The Arizona legislature passed HB 2281, which eliminated Tucson Unified School District’s (TUSD’s) Mexican American Studies (MAS) program, arguing the curriculum was too political. This program has been at the center of contentious debates, but a central question has not been thoroughly examined: Do the classes raise student achievement? The current analyses use administrative data from TUSD (2008–2011), running logistic regression models to assess the relationship between taking MAS classes and passing AIMS (Arizona state standardized tests) and high school graduation. Results indicate that MAS participation was significantly related to an increased likelihood of both outcomes occurring. The authors discuss these results in terms of educational policy and critical pedagogy as well as the role academics can play in policy formation.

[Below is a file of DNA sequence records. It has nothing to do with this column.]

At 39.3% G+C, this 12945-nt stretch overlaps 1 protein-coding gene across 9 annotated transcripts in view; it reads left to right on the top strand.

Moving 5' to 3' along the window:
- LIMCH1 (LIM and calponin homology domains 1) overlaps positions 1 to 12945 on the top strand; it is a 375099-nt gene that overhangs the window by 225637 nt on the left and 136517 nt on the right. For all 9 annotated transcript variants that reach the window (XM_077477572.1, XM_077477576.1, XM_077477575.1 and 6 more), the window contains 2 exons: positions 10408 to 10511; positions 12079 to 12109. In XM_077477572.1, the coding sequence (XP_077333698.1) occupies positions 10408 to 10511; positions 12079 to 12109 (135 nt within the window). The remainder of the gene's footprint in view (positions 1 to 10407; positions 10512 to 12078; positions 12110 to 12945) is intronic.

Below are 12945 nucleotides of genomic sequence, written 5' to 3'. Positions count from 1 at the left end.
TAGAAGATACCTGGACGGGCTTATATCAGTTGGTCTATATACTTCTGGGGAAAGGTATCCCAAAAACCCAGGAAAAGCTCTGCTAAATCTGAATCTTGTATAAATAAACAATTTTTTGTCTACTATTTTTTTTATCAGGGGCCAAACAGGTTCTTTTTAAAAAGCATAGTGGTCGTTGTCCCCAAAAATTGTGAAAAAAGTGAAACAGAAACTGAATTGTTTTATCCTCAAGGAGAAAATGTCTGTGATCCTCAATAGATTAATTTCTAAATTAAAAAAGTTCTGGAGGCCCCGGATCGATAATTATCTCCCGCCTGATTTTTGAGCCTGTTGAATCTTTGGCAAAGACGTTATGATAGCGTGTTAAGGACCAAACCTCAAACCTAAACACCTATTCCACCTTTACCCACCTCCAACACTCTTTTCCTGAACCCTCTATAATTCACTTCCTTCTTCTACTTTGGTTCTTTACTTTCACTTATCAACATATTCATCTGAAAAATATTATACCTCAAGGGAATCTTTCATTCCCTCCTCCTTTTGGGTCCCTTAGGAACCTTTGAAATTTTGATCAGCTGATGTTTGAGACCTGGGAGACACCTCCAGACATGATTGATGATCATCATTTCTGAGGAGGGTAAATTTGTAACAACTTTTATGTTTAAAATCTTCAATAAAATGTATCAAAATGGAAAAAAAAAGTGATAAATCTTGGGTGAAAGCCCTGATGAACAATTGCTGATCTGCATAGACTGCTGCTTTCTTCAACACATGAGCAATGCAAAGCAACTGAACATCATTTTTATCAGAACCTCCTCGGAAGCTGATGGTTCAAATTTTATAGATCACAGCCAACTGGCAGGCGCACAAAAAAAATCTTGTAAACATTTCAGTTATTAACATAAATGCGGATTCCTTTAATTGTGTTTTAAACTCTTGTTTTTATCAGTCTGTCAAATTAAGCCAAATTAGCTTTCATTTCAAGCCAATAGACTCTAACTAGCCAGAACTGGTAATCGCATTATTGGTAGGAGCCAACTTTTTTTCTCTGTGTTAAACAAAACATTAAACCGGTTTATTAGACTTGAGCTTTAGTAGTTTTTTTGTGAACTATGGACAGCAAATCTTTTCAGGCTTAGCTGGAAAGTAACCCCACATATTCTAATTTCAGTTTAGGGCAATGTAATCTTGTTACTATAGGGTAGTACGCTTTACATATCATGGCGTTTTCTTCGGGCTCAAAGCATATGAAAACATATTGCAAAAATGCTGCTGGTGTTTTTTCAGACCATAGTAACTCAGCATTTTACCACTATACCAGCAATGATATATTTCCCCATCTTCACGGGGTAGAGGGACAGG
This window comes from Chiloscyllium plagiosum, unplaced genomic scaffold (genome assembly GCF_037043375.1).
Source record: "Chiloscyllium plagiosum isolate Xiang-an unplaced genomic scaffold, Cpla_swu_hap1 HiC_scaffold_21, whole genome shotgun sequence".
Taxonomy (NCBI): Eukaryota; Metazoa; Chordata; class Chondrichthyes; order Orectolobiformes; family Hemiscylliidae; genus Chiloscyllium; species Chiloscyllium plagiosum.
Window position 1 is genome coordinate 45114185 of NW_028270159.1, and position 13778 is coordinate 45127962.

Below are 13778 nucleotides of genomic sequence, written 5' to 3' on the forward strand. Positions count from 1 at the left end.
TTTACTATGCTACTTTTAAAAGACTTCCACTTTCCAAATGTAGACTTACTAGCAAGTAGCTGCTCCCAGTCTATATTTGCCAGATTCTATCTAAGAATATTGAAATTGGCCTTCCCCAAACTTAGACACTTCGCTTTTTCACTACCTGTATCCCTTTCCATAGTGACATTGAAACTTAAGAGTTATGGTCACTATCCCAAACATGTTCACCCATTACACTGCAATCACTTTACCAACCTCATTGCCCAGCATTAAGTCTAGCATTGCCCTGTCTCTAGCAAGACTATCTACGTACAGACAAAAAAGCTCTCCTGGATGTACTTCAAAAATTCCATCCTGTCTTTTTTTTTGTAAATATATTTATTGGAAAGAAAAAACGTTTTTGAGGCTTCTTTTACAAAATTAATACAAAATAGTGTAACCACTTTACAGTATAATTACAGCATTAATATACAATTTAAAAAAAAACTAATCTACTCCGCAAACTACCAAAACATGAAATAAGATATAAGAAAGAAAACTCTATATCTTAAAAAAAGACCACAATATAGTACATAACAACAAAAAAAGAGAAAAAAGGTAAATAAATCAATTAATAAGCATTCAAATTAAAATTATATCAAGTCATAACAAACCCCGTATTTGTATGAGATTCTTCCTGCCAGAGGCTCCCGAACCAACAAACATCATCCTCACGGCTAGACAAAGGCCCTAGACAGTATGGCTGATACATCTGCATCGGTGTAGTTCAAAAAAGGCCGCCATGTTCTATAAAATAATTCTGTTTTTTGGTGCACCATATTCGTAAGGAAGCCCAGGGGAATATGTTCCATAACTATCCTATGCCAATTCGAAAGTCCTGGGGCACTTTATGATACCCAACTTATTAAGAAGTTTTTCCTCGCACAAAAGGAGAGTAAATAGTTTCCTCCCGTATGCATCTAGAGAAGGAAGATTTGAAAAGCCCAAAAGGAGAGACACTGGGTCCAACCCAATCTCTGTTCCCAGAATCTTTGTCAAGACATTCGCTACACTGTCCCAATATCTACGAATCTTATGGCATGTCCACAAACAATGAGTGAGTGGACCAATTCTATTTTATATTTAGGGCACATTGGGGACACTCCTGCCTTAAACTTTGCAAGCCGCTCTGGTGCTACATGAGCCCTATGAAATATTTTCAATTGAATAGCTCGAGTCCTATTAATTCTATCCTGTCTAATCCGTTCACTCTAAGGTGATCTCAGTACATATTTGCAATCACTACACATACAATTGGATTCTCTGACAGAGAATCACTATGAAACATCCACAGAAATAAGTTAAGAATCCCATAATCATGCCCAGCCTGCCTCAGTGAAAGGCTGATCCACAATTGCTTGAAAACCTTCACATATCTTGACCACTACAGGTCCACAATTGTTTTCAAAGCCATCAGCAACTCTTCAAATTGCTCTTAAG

- ethnic studies
- HB 2281
- Mexican American Studies
- program assessment
ASJC Scopus subject areas
Missing the (Student Achievement) Forest for All the (Political) Trees : Empiricism and the Mexican American Studies Controversy in Tucson. / Cabrera, Nolan L; Milem, Jeffrey F; Jaquette, Ozan -; Marx, Ronald W.In: American Educational Research Journal, Vol. 51, No. 6, 24.12.2014, p. 1084-1118.
Research output: Contribution to journal › Article